About the Program
Since January 2002, the Lake County Adult Probation Department has been offering Cognitive Outreach Groups (COG), which is firmly based on the National Institute of Corrections Thinking for a Change Program. Thinking for a Change is an integrated, cognitive behavior change program for offenders. The program includes cognitive restructuring, social skills development, and development of problem solving skills. Thinking for a Change is designed for delivery in small group settings over 22 basic 1-day lessons, with the capacity for unlimited continuing sessions that meet the particular needs of each group of residents. The curriculum was developed in the late 1990s by Barry Glick, Ph.D., Jack Bush, Ph.D., and Juliana Taymans, Ph.D., in cooperation with the National Institute of Corrections (NIC).
In May of 2008, Facilitators, Jeff Ross and Frank Morelli trained approximately 30 people on COG over the course of 3 days (May 21, 2008-May 23, 2008). In attendance from the Juvenile Probation/Detention Services were Dr. Michael Fletcher, Ms. Maria Cisneros, Dr. Tracy Halsema, Mr. Robert Lee, and Mr. Jeremiah Scott. After several meetings, planning and preparation, the team began the Thinking for a Change program on July 9, 2008. This first group consisted of 11 residents.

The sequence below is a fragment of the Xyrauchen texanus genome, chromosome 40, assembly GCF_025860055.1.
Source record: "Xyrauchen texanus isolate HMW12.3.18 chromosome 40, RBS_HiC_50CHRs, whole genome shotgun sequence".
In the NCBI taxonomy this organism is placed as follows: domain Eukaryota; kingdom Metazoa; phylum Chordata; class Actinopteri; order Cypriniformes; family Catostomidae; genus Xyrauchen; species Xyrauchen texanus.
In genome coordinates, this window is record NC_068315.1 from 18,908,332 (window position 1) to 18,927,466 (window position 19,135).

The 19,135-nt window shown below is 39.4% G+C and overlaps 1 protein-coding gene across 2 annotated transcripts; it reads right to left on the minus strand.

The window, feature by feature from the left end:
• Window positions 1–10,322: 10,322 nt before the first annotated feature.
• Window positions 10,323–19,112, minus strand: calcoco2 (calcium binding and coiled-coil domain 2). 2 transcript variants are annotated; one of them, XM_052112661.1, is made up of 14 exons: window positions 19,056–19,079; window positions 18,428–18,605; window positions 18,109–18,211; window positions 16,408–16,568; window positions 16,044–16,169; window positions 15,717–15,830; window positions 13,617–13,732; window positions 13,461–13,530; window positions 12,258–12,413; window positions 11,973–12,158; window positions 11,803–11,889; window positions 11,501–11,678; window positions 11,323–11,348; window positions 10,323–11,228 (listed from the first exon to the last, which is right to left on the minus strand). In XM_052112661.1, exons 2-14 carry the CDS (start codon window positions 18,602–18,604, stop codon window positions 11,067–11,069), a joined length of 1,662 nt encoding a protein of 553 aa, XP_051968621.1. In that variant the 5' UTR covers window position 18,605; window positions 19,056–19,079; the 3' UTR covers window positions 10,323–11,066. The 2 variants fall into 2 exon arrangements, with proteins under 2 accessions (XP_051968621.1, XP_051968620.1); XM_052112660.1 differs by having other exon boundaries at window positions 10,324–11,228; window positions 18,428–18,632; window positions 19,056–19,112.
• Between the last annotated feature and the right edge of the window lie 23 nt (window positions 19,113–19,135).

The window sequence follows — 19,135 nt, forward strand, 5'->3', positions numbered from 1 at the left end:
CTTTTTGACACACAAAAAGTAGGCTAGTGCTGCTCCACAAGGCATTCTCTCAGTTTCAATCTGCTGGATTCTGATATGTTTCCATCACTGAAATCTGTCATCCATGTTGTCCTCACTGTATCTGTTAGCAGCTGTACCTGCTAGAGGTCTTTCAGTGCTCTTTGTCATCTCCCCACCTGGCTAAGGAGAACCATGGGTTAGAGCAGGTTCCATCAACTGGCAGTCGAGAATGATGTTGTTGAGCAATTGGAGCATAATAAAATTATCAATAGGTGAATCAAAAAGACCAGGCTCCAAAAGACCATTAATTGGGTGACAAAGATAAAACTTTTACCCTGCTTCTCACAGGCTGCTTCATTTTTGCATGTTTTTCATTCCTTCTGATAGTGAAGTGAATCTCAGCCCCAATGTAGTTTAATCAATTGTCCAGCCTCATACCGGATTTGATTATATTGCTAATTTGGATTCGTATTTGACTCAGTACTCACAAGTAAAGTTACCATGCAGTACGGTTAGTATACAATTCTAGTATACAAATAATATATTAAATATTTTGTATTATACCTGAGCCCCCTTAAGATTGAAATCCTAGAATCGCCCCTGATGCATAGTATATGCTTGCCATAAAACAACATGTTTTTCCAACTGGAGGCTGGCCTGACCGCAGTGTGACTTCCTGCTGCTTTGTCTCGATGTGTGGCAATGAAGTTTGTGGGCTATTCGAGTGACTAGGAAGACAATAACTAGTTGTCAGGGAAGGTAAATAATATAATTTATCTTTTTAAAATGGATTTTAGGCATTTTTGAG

The concept of the program is based on the belief that our thinking controls our behaviors, therefore by taking control of our thinking we can take control of behavior and subsequently change our lives. The goals in implementing the program are to: increase the number of clients who successfully complete probation, reduce recidivism and improve clients’ abilities to take control and responsibility of their thoughts, behaviors and lives. The 3 main components of the COG Program are Social Skills, Cognitive Self-Change and Problem Solving. Groups consist of 10-12 residents and 1 to 3 facilitators who meet twice a week for a total of 22 lessons. Each lesson lasts an average of 1.5 hours. It is an interactive program, which requires members to share personal experiences, provide feedback and to participate in role-playing exercises. Group members are also given written assignments at the end of each lesson that they are required to present to the group the following week.